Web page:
Coffee with Mimi: What will be, will be

Published 10:48 am Saturday, June 5, 2021

What if? Two little words which I have used so many times over my life. What if?

Some might think I am admitting I have many regrets. Not so. Often I laugh, joking with my husband about where I am and what I am doing there. Where would he be? What would life look like? What if I hadn’t transferred schools? What if I hadn’t skipped that event? What if I hadn’t said “no” to that particular job offer? What if…?

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Actually, I use that phrase most often when I am dreaming of the next possibility or varied option.  What if we extend the porch four feet more to the side? What if we get a smaller dog this time? What if we pick up our granddaughter for a few days? What if we switch the couch and the two chairs in the living room? What if we save up our money and go on a long vacation far, far away next year? What if we just do nothing today?

Or, what if I just sit on the patio and think about it?

In the long months of the last year and a quarter, for whatever reason, I felt compelled to be constantly on the move. Which I wasn’t.

There were many days during which I was hyper preparing for circumstances over which I had no control. “What if” became a guessing game of if this, then this and not that, so something else instead. “What if” was not a ploy on my part to be creative, to experience the most out of the project or day. “What if” was the plan for getting by and through all the endless unknown options which were possible outcomes over which I had no control, and probably would change before any plan was executed. “What if” was always playing defense and trying to stay two steps ahead.

“What if” was a truly frightening and nearly paralyzing proposition.

The prospect of a whimsical project or outing was deemed unwise or impossible before the words were even formed. Planning any activity was distressing while considering the many barriers placed in the path. Some obstacles were easily accounted for and dispatched. I am a flexible and willingly adaptable person. If this grocery store is closed, there are others. If the library is closed, I have an abundant supply of reading material. If the family can’t visit, there is an internet solution.

There were problems to be solved made more difficult, even a bit scary, because of the pandemic. It wasn’t easy to get a medical appointment scheduled unless it was an emergency. With a sigh of relief and gratitude, it may have taken a while to get on a doctor’s schedule, but we did and we are done. If we waited longer than usual, we came to realize someone else was being attended to and was likely more in need than we were. If our unknowns were stressful, someone else’s “what if” was more so.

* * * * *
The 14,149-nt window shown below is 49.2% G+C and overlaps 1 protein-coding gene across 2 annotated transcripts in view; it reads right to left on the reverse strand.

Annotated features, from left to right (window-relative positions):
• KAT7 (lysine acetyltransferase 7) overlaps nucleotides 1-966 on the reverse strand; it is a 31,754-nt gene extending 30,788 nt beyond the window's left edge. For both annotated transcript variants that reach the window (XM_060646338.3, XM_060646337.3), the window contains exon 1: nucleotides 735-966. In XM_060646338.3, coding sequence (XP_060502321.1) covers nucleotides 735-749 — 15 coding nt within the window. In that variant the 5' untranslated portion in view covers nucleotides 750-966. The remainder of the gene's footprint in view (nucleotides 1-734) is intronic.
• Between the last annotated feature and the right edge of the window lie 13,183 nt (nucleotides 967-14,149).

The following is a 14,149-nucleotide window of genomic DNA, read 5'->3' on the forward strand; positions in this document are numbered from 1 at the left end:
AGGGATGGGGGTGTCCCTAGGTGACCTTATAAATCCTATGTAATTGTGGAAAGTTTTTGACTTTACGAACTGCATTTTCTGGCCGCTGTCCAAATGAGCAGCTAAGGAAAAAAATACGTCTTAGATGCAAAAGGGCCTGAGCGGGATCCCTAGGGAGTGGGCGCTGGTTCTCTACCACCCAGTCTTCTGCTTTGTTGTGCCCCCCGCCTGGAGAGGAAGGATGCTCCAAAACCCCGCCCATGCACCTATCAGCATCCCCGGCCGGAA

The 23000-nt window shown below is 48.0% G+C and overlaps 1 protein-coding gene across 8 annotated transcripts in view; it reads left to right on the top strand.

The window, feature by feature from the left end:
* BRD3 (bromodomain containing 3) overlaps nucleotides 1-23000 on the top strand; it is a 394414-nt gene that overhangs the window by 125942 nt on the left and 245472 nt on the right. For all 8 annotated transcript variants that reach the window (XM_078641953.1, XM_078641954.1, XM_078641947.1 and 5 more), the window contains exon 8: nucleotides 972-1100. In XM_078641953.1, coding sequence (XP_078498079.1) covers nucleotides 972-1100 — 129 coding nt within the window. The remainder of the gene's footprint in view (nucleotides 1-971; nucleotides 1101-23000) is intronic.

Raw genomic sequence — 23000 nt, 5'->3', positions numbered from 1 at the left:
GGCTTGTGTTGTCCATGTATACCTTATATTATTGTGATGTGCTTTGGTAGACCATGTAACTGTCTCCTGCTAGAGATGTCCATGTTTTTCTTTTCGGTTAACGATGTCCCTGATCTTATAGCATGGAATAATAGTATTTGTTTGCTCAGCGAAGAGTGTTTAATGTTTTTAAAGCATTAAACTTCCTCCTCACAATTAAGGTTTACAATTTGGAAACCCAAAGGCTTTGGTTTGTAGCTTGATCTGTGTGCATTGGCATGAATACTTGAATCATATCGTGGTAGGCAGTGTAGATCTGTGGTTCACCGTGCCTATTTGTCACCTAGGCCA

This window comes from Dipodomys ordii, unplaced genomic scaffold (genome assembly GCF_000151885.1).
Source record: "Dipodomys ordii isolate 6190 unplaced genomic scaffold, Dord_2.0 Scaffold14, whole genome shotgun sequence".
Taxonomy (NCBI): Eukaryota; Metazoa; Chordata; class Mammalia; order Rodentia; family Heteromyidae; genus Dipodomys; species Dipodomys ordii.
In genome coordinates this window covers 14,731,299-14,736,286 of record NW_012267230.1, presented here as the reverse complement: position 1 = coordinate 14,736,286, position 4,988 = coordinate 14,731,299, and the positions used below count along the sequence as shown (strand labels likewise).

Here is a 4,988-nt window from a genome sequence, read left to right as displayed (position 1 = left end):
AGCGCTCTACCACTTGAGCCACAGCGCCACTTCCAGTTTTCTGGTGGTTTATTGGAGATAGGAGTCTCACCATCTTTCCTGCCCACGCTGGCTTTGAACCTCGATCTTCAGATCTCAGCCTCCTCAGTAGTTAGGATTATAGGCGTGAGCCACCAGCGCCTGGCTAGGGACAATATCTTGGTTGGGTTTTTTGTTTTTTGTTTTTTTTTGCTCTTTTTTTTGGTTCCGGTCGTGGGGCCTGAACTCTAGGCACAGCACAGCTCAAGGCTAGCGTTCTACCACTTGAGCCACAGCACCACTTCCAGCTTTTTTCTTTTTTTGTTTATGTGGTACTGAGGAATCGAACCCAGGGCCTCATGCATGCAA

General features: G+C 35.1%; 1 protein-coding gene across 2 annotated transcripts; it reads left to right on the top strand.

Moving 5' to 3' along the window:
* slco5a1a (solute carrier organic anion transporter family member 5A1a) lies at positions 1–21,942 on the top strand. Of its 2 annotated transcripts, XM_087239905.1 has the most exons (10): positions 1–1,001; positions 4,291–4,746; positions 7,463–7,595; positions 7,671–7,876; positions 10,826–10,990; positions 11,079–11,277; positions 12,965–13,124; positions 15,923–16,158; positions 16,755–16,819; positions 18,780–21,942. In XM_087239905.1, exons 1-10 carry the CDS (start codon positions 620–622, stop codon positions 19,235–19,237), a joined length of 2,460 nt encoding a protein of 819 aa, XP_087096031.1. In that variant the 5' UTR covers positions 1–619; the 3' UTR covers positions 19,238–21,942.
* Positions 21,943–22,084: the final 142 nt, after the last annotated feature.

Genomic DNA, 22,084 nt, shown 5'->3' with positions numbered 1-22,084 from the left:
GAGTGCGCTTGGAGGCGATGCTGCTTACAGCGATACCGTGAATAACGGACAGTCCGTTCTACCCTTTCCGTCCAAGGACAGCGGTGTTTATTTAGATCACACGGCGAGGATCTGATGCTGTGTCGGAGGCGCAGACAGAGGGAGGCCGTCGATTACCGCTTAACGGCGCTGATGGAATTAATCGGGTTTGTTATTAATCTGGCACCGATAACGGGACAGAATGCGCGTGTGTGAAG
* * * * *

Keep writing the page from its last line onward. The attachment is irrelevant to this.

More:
I was reminded of an episode when our oldest child was just an infant. During a regular well baby check-up, our pediatrician found a nearly invisible lump behind his ear. Before we, as brand-new parents could think, our baby was being scheduled for a biopsy.

The surgery waiting room was filled with parents. We were at a facility dedicated solely to the care of children. Doctors were all specialists in their fields — in the care of children. This was not a place where simple bumps and bruises were managed.  I wondered if we looked as stricken as all the other parents.

Our child was carried off to his procedure holding a stuffed bunny. I remember thinking “what if…”

It wasn’t long before we were ushered into a tiny consultation room to be given the good news. Our baby was fine. The nurse carried him back to us no worse the wear, with a little band aid behind his ear. The bunny sported a matching band aid.

We were very tired, but what if we stop by his grandparents for lunch on the way home, they would like to see him. He napped on the way without a care in the world.

I have often thought about that day. I know, statistically, at least some of those other families didn’t leave the hospital that afternoon for a nap and lunch with Grandma and Grandpa. Our “what if” fears were a fading memory by the time we got out of the car.

In 1956 Doris Day starred in an Alfred Hitchcock film, The Man Who Knew Too Much. The film may be remembered as the introduction of what became her signature song, “Que Sera, Sera.”  Translation; Whatever will be, will be. In the film, Doris Day’s son was kidnapped and the song became part of her search for him.

I’m not quite sure the connection between the lyrics and that movie theme, but my youngest child reminded me recently that the negative “what if” game is a waste of time; what will be, will be and that is something we will handle at the time.